A short history of how my beliefs have moved over the years. You can find every change to every belief between 2012 and 2019 in this changelog.
I listed about 40 beliefs the first time I sat down and tried to do this. Organized by subject, like “On Morality”, “On Science & the Universe”, etc.
It almost doubled in length in the second year to about 70 beliefs. It was still largely tracked on a subject basis.
I added a bunch of stuff to the top and all around the beliefs to better explain the system of tracking beliefs over time and reviewing them frequently. I think I realized at this time just how valuable the project was to my own sense of well-being, and I hoped others would find it useful too. I also added a section for my “favorite ideas” because these too seemed to shift and grow over time in a way that was useful to occasionally review.
I tried something new this year, and attempted to organize by beliefs by the type of belief they were instead of by their subject. I was really interested in understanding the structure of beliefs, and coming up with language to describe how beliefs were shaped in our brains, and how they served different functions. I think this is where I lost a lot of people… whereas before people would see the Codex and say “Wow, I want to make one” now they said “Wwow, that looks complicated. I could never do something like that.”
I stuck with this system for another year, cleaning it up, trying to explain it better and make it feel less intimidating. I continued to add new beliefs and change old ones as well, with the count growing to around 115. But my interests had shifted a bit to Cognitive Biases which were one level deeper than beliefs.
More shuffling, more cleaning up. But I think I saw the writing on the wall this year and realized that this new structure wasn’t going to hold where this needed to go.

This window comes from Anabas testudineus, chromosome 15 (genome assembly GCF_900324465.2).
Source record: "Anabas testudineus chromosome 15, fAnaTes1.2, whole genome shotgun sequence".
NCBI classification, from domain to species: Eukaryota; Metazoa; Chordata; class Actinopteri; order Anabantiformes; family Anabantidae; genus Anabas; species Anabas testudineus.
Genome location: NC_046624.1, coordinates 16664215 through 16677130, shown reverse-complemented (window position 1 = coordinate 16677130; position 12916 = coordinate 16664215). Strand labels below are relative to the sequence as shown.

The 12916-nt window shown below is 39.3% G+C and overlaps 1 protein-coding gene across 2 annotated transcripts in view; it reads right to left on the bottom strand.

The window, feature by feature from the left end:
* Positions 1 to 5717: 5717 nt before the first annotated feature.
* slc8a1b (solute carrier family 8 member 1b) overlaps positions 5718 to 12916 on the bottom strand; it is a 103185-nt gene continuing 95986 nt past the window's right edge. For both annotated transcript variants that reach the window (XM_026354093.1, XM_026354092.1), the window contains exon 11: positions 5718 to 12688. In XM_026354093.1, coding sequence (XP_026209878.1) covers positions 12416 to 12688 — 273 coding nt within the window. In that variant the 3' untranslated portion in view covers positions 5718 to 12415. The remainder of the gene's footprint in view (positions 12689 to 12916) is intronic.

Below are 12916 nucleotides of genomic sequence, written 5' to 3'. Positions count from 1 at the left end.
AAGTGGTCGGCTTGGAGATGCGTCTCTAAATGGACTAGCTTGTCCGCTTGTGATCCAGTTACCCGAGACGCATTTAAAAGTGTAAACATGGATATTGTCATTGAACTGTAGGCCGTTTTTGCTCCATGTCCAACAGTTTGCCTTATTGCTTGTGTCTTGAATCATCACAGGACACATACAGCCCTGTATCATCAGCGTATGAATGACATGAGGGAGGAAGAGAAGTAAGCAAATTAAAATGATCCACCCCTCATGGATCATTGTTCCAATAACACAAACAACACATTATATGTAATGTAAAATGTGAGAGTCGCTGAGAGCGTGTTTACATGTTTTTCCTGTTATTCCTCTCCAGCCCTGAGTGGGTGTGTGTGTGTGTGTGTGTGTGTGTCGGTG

I refactored everything to come back to be organized by subject, but kept a bit of structure to separate beliefs that were about how I saw the world, and beliefs about how I thought the would should be. The first set includes beliefs that could potentially be proven wrong with new information, but the second set was more a matter of opinion. This turned out to be really useful in my continued exploration of biases and arguments, because this small difference in the belief makes a bit difference in how you form them, and how you talk about them.
Starts tomorrow, in a new place (aka here). The subject categories have been cleaned up a bit more, and I’ve shifted to using tags (marked by emoji) to show how some beliefs are about information (🧠 the head), values (❤️ the heart), and strategy (✋ the hand). And I also added a 🔥 tag to any that are particularly sensitive to me, and an indicator for how confident I am in the belief (💪 or 🤞).
We’ll see where it takes us.
The image used in this post is the motto of “The Royal Society of London for Improving Natural Knowledge”. The phrase “nullius in verba” is Latin for “Take nobody’s word for it.” It’s probably the best way to describe the power of tracking beliefs.